Plaintiff provides facts relating to at least three of those factors, including DIRECTV's degree of control over him, the degree of skill required to perform the work, and the extent to which the work is an integral part of DIRECTV's business. For instance, plaintiff alleges the "Provider Agreement" between DIRECTV and its HSPs required the HSP's employees (and any HSP-subcontractor employees, like plaintiff) to hold themselves out as agents of DIRECTV, wear clothing with and drive vans displaying DIRECTV's logo, and receive job assignments and instructions from a centralized computer software system that DIRECTV controls. Similarly, plaintiff was required to obtain a certification from the Satellite Broadcasting & Communications Association before they may be assigned DIRECTV work orders. Plaintiff also spends eighteen paragraphs explaining DIRECTV's network of HSPs, DIRECTV's acquisition of DTVHS, and the relationship of those facts to plaintiff. ( See Doc. 1 at 4-7, ¶¶ 10-27.) While plaintiff should have explicitly named the DTVHS-subcontractor that employed him, the court determines that, at this stage of the proceedings, plaintiff's allegations are sufficient to state a claim against DIRECTV. Moreover, the Lang court, analyzing a similar complaint, denied DIRECTV's motion to dismiss. See Lang, et al. v. DIRECTV, Inc., 735 F.Supp.2d 421, 432-434 (E.D. La. 2010). At a later stage, the court may need more information regarding the subcontractor(s) to fully evaluate the factors identified above, but such detail is not required at this time. Plaintiff has pleaded sufficient facts to show that DIRECTV was plaintiff's employer for purposes of the FLSA.

Second, DIRECTV argues that plaintiff has not pleaded sufficient facts to establish that DIRECTV failed to pay him minimum wage or failed to pay him overtime. Specifically, DIRECTV asserts plaintiff's complaint lacks the following, necessary facts:

• How many hours he worked for which he was not compensated;
• The weeks he worked those uncompensated hours;
• What his rate of pay was;
• What amount of business expenses he incurred for which he was not reimbursed; and
• The number and amount of charge backs that were allegedly deducted from his pay.

(Doc. 21 at 9.) DIRECTV says that "[w]ithout these facts, no such claims can be maintained as a matter of law." ( Id. at 10.) While DIRECTV may ultimately be correct, such a determination is more appropriate on a motion for summary judgment-not a motion to dismiss. The threshold here is whether plaintiff is entitled to offer such evidence. Beedle, 422 F.3d at 1063. Moreover, this court rejected similar arguments in Spears v. Mid-Am. Waffles, Inc., No. 11-2273-CM, 2011 WL 6304126, at *3 (D. Kan. Dec. 16, 2011). This court explained:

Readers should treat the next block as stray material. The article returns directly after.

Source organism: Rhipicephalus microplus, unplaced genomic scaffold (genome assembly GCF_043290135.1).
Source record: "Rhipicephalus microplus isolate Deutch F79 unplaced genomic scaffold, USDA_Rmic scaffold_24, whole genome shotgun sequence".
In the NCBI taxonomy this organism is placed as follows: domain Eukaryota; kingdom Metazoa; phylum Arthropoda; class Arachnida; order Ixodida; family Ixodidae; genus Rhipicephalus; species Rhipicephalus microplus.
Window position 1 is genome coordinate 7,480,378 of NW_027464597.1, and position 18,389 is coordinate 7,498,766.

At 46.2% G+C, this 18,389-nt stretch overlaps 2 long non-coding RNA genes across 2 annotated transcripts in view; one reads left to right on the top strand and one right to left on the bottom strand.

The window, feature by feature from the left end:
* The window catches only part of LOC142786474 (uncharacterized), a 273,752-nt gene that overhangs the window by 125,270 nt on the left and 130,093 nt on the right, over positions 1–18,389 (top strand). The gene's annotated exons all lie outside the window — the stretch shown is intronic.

To require such detail would elevate the pleading burden of an FLSA plaintiff above the pleading burden of other plaintiffs. See McDonald v. Kellogg Co., No. 08-2473-JWL, 2009 WL 1125830, at *1 (D. Kan. Apr. 27, 2009). "[T]he requirements to state a claim of a FLSA violation are quite straightforward"; they require the plaintiff to show "a failure to pay overtime compensation and/or minimum wages to covered employees"- no more. Sec'y of Labor v. Labbe, 319 F.Appx. 761, 763 (11th Cir. 2008). Rule 8 requires only a "short and plain statement of the claim showing that the pleader is entitled to relief." Fed.R.Civ.P. 8(a)(2).

Id. at 4. Like the Spears defendants, DIRECTV also cites Wass v. NPS International, Inc., 688 F.Supp.2d 1282, 1289 (D. Kan. 2010) (determining plaintiffs needed to plead more specific facts because the case did not involve a straightforward FLSA claim). Like in Spears, this court once again finds Wass distinguishable from the present case because plaintiff here alleges his pay was unlawful over the entire course of his employment.[3] Accordingly, the court elects to follow McDonald and the long line of cases declining to require factually detailed pleading in FLSA cases. See Labbe, 319 F.Appx. at 763-64; Chao v. Rivendell Woods, Inc., 415 F.3d 342 (4th Cir. 2005); Solis v. La Familia Corp., No. 10-2400-EFM, 2011 WL 2531140, at *4 (D. Kan. June 24, 2011); Nicholson v. UTi Worldwide, Inc., No. 09-772-JPG, 2010 WL 551551, at *4 (S.D. Ill. Feb. 12, 2010)); see also Gehrke v. Pinnacle Health Grp., LLC, No. 13-4135-CV-C-FJG, 2013 WL 5890701, at *3 (W.D. Mo. Nov. 4, 2013).

For these reasons, plaintiff's FLSA claims are facially plausible, and the court denies DIRECTV's motion.

IT IS THEREFORE ORDERED that defendants' Rule 12(b)(6) Motion to Dismiss (Doc. 11) is denied.

IT IS FURTHER ORDERED that plaintiff's conditional motion to amend (Doc. 19) is denied as moot.